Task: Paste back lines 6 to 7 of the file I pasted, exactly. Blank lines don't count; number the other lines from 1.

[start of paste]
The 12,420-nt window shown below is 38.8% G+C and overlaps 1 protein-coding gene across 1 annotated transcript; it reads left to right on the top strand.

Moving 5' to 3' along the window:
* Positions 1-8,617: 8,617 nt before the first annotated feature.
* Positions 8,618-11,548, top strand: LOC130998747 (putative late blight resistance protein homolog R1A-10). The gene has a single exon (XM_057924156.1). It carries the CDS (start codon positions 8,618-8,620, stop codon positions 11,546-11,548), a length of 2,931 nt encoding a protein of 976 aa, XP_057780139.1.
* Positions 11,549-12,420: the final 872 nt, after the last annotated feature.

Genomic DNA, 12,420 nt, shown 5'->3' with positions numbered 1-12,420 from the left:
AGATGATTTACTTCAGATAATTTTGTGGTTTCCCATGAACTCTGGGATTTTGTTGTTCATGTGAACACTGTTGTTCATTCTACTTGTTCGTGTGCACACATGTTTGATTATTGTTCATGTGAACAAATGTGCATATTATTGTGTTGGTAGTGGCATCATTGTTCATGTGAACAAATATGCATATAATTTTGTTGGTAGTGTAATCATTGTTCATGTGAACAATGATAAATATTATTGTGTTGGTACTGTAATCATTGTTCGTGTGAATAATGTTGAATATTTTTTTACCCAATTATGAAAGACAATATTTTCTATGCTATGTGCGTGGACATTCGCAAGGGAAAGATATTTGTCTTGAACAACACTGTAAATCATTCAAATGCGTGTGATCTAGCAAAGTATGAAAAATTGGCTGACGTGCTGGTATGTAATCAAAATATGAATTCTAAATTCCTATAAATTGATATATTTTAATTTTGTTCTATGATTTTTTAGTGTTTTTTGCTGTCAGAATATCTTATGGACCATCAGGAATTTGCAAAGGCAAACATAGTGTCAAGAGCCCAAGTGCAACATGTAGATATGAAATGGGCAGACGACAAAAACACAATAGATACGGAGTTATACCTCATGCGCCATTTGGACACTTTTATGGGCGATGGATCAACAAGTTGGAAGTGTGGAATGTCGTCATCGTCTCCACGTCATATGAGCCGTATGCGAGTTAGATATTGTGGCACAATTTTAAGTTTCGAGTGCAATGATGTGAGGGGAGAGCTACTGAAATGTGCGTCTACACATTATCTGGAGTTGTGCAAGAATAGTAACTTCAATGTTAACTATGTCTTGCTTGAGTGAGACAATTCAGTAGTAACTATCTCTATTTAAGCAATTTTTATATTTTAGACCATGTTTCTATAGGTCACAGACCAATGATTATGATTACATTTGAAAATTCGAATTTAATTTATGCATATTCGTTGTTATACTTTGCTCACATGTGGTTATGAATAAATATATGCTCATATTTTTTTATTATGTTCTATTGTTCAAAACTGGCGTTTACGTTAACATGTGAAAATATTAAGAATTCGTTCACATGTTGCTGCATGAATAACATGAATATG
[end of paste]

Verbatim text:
Genomic DNA, 12,420 nt, shown 5'->3' with positions numbered 1-12,420 from the left:
AGATGATTTACTTCAGATAATTTTGTGGTTTCCCATGAACTCTGGGATTTTGTTGTTCATGTGAACACTGTTGTTCATTCTACTTGTTCGTGTGCACACATGTTTGATTATTGTTCATGTGAACAAATGTGCATATTATTGTGTTGGTAGTGGCATCATTGTTCATGTGAACAAATATGCATATAATTTTGTTGGTAGTGTAATCATTGTTCATGTGAACAATGATAAATATTATTGTGTTGGTACTGTAATCATTGTTCGTGTGAATAATGTTGAATATTTTTTTACCCAATTATGAAAGACAATATTTTCTATGCTATGTGCGTGGACATTCGCAAGGGAAAGATATTTGTCTTGAACAACACTGTAAATCATTCAAATGCGTGTGATCTAGCAAAGTATGAAAAATTGGCTGACGTGCTGGTATGTAATCAAAATATGAATTCTAAATTCCTATAAATTGATATATTTTAATTTTGTTCTATGATTTTTTAGTGTTTTTTGCTGTCAGAATATCTTATGGACCATCAGGAATTTGCAAAGGCAAACATAGTGTCAAGAGCCCAAGTGCAACATGTAGATATGAAATGGGCAGACGACAAAAACACAATAGATACGGAGTTATACCTCATGCGCCATTTGGACACTTTTATGGGCGATGGATCAACAAGTTGGAAGTGTGGAATGTCGTCATCGTCTCCACGTCATATGAGCCGTATGCGAGTTAGATATTGTGGCACAATTTTAAGTTTCGAGTGCAATGATGTGAGGGGAGAGCTACTGAAATGTGCGTCTACACATTATCTGGAGTTGTGCAAGAATAGTAACTTCAATGTTAACTATGTCTTGCTTGAGTGAGACAATTCAGTAGTAACTATCTCTATTTAAGCAATTTTTATATTTTAGACCATGTTTCTATAGGTCACAGACCAATGATTATGATTACATTTGAAAATTCGAATTTAATTTATGCATATTCGTTGTTATACTTTGCTCACATGTGGTTATGAATAAATATATGCTCATATTTTTTTATTATGTTCTATTGTTCAAAACTGGCGTTTACGTTAACATGTGAAAATATTAAGAATTCGTTCACATGTTGCTGCATGAATAACATGAATATG